Sean A. Gray

Sure. I think we're seeing all-in deposit costs, it will be pretty flat maybe a little bumpy if you go up a basis point or two or down a basis point or two. Any of our promotions, we are really looking to drive the core DDA or the demand product, so any of the promotion i.e., the money market rate or the money market growth has to come with the checking growth in that core new relationship back to the bank. So we're going to use those promotions on that basis only. So, we also do a look back. We will look to see how much of that business is retained from a new business perspective, and any of the promotional things we're not doing on a long-term basis. So short-term promotion, use it as a leading driver to a new relationship, then we measure and we have good discipline in regards to looking at how do we keep that new relationship at the bank and we create thresholds for ourselves to make sure those customers are staying. And we won’t be doing any promotional elements that are going to be long-term or have any really long-term volatility to the deposit costs.

Collyn Gilbert

Okay. That’s helpful, and then Joe, just a question on expenses. Marketing professional fees were up a fair bit this quarter, just sort of how are you seeing those lines trend again as we look out through the year?

Josephine Iannelli

Yes. Marketing was somewhat elevated in the fourth quarter. We did see some additional marketing around Firestone and some of the whet programs that we ran in the fourth quarter. I see that flat to slightly down as we go forward in Q1.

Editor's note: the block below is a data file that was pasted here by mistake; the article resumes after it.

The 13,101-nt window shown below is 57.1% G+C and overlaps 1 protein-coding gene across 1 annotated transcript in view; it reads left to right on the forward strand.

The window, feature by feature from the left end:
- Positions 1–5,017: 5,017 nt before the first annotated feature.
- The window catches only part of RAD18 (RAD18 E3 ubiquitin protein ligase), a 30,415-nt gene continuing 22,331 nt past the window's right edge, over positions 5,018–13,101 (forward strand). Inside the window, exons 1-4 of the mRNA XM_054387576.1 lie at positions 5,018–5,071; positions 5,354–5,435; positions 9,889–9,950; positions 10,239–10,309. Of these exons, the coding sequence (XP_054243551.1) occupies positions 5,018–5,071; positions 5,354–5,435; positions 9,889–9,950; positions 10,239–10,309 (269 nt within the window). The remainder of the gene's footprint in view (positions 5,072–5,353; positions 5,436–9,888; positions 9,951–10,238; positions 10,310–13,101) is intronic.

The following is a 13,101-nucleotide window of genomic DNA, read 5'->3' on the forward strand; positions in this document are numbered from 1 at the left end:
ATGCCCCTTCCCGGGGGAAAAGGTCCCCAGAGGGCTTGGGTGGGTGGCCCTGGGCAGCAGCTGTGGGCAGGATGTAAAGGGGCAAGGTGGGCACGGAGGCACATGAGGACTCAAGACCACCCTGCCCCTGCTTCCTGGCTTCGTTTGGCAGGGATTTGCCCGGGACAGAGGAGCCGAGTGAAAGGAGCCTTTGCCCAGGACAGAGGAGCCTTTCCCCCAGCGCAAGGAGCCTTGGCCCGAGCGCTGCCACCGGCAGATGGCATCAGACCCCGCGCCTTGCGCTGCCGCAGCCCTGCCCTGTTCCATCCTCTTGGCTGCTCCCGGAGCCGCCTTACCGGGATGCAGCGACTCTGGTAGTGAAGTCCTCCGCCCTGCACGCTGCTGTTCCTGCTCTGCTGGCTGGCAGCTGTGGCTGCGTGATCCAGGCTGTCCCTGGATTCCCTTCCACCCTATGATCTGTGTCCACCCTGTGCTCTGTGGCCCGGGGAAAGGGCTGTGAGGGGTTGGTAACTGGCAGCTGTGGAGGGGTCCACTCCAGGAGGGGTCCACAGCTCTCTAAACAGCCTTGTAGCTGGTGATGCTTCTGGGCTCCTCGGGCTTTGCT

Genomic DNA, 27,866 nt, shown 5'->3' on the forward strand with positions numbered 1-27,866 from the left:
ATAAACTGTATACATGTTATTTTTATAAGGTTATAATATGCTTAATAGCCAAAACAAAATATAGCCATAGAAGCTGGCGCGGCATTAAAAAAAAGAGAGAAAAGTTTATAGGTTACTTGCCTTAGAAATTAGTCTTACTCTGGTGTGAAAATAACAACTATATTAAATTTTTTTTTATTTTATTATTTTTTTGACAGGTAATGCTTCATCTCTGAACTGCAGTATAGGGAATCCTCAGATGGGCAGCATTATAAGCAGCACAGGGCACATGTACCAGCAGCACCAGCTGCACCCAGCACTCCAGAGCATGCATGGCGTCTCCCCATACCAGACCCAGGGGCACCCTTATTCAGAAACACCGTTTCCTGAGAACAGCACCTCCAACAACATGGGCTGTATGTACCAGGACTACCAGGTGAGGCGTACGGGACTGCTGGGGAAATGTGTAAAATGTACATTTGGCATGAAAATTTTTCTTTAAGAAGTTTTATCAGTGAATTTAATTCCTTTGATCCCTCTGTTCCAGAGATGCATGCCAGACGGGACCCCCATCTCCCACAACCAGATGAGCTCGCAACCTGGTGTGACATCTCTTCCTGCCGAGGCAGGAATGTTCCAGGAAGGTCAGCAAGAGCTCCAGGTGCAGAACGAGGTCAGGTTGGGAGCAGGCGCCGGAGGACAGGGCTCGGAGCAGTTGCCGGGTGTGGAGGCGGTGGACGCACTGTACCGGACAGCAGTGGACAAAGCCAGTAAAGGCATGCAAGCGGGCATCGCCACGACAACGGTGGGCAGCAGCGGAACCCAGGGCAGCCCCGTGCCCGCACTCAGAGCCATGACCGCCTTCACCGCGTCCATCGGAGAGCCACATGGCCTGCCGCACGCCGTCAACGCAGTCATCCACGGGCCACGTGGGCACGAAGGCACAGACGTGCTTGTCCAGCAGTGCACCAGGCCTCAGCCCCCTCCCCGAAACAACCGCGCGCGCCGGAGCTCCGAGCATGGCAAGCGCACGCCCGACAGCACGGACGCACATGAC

Michael P. Daly

And professional fees?

Josephine Iannelli

Professional fees too were up and in some of that Collyn, it has to do with legal fees at the end of the year and also, quite honestly, it’s part of the tax strategy. We whetted that out as we looked to 2016 and those come with the cost as well. So those are slightly elevated too. They should come down slightly too.

Collyn Gilbert

Okay, and then just one final question. Mike, you made the comment, one of the strategic objectives is trying to get that fee to revenue in that 30% range, was there a timeline that you had in mind for that or…?

Michael P. Daly

Yes, you know Col, I hate to give timelines but I think that if we do this right 2016 is going to be a good year to move that north. I don’t know if we get there by the end of 2016, but we start to get closer to that mark and as you know the closer we get to that mark the better effective -- more effective it is going to be on the ROA.

Collyn Gilbert

Okay, great. I’ll leave it there. Thanks guys.

Michael P. Daly

Thank you.

Operator

And the next question is from Laurie Hunsicker of Compass Pt.

Laurie Hunsicker

Hi, good morning. Just wondered if we could go back just to follow up on a question that Mark asked regarding the accretion income and I realized that’s a bouncy line but can you help us think about the accretion income that you have projected for 2016?

Josephine Iannelli

Yes, and we look at it in two parts, right. There is this scheduled accretion and I’d say that that’s generally going to be 0.5 million or less. And then as it relates to the recoveries, our guys actively work them out. It is harder to predict Laurie. I do expect them to be down in Q1 but again a little bit difficult to predict the exact amount.

Laurie Hunsicker

Okay, so if we were right about 1.5 million or so per quarter and again I realized that’s jumpy but that would be potentially the right level?

Josephine Iannelli